2. Random Sample


    >Here's a unique anniversary gift. A year after controversy erupted over the discovery of GFAJ-1, a bacterium that appeared to incorporate arsenic in its DNA, GenBank last week posted the microbe's genetic sequence for all the world to see. The sequence was decoded by a team of scientists from several institutions in Illinois.

    What the Dog Saw


    Some dog owners swear that their pooches can read their minds. But the canine companions are actually just reading humans' subtle cues. To find out just how important visual cues are, U.S., Dutch, and Belgian researchers are building DogCam. Modeled after human eye-tracking devices, this dual-camera system can follow a dog's gaze to see if it's the eyes or hands or some other body part that's giving the human away.

    The goggles are modified off-the-shelf dog glasses: One wireless camera sits between the eyes for a dog's eye view of the world, and the other is mounted so that it points to the dog's eye. DogCam was tricky to design, says Alejandra Rossi, a graduate student in cognitive science at Indiana University, Bloomington. The device needs to be robust enough to collect good data, she says, but “you don't want your dog to wear a threatening and bulky laboratory-only system.” She plans to use DogCam to understand the visual dynamics of dog-human social interactions.

    The Sound of Stradivarius


    For centuries, even the best violin-makers have copied Stradivarius violins, the archetypes of the instrument's form and function that were crafted in the 17th and 18th centuries . Scientists and musicians alike have studied the instruments' wood, shapes, and the chemicals composing their varnishes (Science, 18 June 2010, p. 1468). Now Steven Sirr, a radiologist at First Light Health System in Mora, Minnesota, and violinmakers Steve Rossow and John Waddle of St. Paul have teamed up to build neo-Strads based on computed tomography (CT) data fed into a computer-controlled wood mill.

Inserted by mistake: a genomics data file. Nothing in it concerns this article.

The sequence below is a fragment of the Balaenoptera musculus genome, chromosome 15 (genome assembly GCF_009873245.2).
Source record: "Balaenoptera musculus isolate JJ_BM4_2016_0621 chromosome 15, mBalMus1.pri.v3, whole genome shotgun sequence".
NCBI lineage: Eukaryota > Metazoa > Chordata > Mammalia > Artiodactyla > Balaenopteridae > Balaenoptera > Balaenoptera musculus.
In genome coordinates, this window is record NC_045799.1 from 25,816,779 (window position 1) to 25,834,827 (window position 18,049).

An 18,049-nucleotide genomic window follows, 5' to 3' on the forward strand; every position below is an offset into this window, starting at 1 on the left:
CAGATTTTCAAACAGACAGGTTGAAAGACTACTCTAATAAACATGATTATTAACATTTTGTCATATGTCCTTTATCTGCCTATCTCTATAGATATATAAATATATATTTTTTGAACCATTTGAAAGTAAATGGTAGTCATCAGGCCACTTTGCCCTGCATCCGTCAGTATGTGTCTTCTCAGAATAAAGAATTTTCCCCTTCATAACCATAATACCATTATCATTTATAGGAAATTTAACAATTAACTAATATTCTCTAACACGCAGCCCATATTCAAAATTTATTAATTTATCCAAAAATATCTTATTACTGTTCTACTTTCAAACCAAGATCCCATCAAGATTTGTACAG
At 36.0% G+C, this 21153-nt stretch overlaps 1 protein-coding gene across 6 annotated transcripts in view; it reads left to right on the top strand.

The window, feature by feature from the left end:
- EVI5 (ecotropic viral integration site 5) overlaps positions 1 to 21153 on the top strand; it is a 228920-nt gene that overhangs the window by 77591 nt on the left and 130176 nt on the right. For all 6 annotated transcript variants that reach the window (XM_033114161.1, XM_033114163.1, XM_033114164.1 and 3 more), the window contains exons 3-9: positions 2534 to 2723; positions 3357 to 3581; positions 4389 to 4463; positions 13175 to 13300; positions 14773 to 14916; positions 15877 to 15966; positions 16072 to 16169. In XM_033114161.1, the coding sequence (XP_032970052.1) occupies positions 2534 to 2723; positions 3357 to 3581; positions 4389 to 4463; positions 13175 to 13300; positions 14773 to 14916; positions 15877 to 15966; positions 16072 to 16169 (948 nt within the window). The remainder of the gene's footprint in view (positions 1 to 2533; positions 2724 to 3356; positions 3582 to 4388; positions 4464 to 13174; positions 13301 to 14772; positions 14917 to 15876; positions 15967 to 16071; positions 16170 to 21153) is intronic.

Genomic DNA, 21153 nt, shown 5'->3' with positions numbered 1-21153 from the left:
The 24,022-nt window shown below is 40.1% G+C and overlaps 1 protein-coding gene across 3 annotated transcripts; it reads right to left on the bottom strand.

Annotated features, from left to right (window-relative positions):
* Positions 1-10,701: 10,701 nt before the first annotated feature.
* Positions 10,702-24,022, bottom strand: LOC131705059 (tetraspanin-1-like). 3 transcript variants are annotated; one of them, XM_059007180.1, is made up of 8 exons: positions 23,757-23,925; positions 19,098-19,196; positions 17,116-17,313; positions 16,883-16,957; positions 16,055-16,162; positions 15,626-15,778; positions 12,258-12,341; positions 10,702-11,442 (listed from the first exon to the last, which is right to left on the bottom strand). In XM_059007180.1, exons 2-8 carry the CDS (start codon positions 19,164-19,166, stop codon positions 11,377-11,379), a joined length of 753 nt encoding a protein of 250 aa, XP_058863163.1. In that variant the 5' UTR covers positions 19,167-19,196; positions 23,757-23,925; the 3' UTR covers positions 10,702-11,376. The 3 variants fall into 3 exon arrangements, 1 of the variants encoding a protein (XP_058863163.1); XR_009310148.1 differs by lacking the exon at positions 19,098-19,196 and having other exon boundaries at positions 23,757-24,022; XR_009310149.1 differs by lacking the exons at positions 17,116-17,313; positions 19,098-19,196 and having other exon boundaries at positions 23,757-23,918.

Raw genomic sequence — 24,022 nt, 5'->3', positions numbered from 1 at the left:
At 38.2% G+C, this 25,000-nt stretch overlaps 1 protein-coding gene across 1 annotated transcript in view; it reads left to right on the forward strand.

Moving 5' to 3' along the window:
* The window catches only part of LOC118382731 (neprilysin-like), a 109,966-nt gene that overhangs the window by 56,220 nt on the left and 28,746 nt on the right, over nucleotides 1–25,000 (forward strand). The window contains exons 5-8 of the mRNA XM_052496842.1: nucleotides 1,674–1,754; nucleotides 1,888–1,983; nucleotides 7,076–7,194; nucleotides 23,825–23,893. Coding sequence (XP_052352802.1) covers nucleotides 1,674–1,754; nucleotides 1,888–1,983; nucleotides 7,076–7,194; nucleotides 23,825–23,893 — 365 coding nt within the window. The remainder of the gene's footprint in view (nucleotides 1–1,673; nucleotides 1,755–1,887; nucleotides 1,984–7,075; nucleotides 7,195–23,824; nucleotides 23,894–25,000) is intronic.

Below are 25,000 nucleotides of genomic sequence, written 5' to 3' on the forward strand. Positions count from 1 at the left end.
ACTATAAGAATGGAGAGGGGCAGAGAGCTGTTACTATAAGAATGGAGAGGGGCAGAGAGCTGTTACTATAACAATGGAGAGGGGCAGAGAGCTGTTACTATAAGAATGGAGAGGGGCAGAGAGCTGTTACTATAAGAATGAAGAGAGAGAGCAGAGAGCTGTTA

Sirr, an amateur violinist, has scanned hundreds of antique violins, violas, and guitars since 1989. Four years ago he scanned the Betts Stradivarius, made in 1704 and owned by the Library of Congress. “No one had ever seen the interior anatomy before,” he says. He sent digital data from the CT images to Rossow, who used a computer-aided design program to disassemble the scan and isolate the data representing different parts of the violin, including the front, back, and scroll. The software then converted thousands of lines of numbers into detailed 3D instructions for how the mill should carve the wood.

    CT scan of Betts Stradivarius.


    Professional violinists have played the resulting four replicas and praised their tones. But anyone expecting scads of inexpensive reproductions will be disappointed. Rossow says it took longer to build a computer-carved violin than it would to make one the traditional way because the computer-carved violins were reverse-engineered, and parts had to be hand-scraped and assembled. And, he says, variations in violins, due to user wear-and-tear, will always make the playing experience unique. “You can't mass-produce tension from the strings, which can cause violins to twist and deform.” So individual differences will prevail for centuries to come.

    By the Numbers

    £200 — million Amount that the United Kingdom included in its autumn budget statement for research infrastructure.

    9.1 billion tons — Total global carbon emissions in 2010, an all-time high, up from 8.6 billion tons in 2009, according to the Department of Energy's Oak Ridge National Laboratory in Tennessee.

  3. Newsmakers

    It's Official: Glover New E.U. Science Adviser


    Two years after saying he would appoint the European Union's first chief science adviser, European Commission President José Manuel Barroso announced on 5 December that Scottish microbiologist Anne Glover will take up the job in January. She will act as an independent adviser to Barroso on scientific issues and controversies.

    Glover will “act as a bridge with the scientific community to ensure that innovation contributes to our growth,” Barroso said. “We must communicate better … on the benefits of scientific advances and also on their risks.”